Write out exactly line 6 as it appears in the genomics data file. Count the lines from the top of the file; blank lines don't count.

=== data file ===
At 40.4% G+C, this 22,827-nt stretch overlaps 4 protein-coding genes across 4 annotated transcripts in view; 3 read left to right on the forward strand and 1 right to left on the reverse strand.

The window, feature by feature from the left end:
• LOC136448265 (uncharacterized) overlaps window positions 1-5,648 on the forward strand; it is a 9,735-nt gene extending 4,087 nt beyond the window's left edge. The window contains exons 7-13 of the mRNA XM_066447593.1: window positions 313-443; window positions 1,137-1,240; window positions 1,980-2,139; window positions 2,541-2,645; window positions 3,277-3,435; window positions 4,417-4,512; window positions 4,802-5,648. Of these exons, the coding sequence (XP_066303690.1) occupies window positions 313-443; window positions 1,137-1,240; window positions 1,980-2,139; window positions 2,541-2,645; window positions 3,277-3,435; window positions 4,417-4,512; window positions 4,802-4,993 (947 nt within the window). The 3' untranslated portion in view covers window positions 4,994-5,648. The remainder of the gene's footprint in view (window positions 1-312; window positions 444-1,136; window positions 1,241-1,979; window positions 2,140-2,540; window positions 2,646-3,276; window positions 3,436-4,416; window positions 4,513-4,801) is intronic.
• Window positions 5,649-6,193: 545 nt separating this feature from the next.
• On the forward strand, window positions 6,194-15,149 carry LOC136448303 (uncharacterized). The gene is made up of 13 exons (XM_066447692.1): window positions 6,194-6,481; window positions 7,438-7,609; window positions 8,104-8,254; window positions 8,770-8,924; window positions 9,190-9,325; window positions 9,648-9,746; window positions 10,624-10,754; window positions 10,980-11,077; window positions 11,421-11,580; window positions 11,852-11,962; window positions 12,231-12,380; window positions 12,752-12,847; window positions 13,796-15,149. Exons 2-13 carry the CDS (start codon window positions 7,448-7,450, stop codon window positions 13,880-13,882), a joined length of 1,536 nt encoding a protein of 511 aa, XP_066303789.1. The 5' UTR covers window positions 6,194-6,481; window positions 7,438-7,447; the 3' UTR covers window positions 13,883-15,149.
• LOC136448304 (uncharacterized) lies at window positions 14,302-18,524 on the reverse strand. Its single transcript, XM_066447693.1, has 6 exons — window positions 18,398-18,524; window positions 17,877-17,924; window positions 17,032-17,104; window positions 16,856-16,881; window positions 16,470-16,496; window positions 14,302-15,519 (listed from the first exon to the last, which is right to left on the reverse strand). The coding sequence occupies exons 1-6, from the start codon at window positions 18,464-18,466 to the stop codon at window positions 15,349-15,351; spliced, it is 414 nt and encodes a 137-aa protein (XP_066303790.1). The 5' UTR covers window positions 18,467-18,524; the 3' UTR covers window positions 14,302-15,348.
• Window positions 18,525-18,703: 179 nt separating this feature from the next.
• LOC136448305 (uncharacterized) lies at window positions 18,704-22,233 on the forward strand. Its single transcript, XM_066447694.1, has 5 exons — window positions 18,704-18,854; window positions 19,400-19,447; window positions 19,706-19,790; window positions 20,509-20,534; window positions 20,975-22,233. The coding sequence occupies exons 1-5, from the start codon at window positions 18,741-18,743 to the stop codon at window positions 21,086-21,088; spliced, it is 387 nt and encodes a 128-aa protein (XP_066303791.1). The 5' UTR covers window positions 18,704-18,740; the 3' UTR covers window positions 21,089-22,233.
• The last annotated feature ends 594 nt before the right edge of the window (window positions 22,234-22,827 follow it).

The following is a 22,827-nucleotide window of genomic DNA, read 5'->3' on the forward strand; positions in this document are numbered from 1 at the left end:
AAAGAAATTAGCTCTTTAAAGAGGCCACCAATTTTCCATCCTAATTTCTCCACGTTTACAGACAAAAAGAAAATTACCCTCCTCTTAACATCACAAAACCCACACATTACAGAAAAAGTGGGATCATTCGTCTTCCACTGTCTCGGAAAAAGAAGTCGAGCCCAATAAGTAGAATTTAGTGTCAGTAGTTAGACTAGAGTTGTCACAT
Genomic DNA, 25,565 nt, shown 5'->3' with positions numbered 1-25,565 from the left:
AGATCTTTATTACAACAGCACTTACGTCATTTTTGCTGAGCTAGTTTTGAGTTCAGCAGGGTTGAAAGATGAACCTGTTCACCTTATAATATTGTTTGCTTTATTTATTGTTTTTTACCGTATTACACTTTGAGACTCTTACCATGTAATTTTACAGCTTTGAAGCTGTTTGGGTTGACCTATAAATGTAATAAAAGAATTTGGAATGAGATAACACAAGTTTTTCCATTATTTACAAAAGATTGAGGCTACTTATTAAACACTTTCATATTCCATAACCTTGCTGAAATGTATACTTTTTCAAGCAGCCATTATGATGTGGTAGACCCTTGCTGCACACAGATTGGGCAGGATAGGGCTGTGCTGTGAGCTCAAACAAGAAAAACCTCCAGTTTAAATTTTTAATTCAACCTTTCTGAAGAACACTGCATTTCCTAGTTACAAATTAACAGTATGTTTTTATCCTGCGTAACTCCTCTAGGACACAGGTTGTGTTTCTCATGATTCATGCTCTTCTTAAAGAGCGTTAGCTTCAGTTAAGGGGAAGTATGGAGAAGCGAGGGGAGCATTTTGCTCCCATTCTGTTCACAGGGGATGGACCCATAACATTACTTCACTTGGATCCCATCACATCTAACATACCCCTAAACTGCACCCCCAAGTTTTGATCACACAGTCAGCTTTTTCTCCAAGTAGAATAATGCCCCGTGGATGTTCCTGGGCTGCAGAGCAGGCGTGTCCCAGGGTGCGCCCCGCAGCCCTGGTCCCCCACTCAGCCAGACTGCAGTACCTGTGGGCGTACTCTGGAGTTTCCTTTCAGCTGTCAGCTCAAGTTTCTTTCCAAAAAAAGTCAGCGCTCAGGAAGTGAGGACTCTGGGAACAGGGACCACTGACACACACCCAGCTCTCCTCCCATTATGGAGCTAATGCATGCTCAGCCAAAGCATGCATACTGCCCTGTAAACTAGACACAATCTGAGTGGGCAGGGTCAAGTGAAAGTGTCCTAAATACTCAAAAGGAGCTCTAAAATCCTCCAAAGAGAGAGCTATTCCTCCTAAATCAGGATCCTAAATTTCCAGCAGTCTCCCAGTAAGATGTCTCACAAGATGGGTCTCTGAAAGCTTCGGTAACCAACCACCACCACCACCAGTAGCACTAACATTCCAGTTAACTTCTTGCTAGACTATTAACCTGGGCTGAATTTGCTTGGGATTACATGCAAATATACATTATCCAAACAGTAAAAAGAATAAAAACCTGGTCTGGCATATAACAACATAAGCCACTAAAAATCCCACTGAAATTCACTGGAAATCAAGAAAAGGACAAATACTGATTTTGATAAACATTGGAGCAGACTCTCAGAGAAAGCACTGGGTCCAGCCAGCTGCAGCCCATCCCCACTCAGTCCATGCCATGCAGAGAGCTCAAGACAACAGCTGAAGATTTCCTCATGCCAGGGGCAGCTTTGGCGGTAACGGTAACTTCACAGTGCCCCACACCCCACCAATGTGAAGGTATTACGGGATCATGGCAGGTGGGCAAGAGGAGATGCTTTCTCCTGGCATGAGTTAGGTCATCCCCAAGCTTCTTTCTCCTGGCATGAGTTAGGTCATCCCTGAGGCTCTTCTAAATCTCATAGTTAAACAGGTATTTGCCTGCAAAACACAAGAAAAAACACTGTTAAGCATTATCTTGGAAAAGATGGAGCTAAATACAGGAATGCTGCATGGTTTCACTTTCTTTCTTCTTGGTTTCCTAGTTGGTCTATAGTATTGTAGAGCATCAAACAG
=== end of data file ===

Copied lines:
• LOC136448304 (uncharacterized) lies at window positions 14,302-18,524 on the reverse strand. Its single transcript, XM_066447693.1, has 6 exons — window positions 18,398-18,524; window positions 17,877-17,924; window positions 17,032-17,104; window positions 16,856-16,881; window positions 16,470-16,496; window positions 14,302-15,519 (listed from the first exon to the last, which is right to left on the reverse strand). The coding sequence occupies exons 1-6, from the start codon at window positions 18,464-18,466 to the stop codon at window positions 15,349-15,351; spliced, it is 414 nt and encodes a 137-aa protein (XP_066303790.1). The 5' UTR covers window positions 18,467-18,524; the 3' UTR covers window positions 14,302-15,348.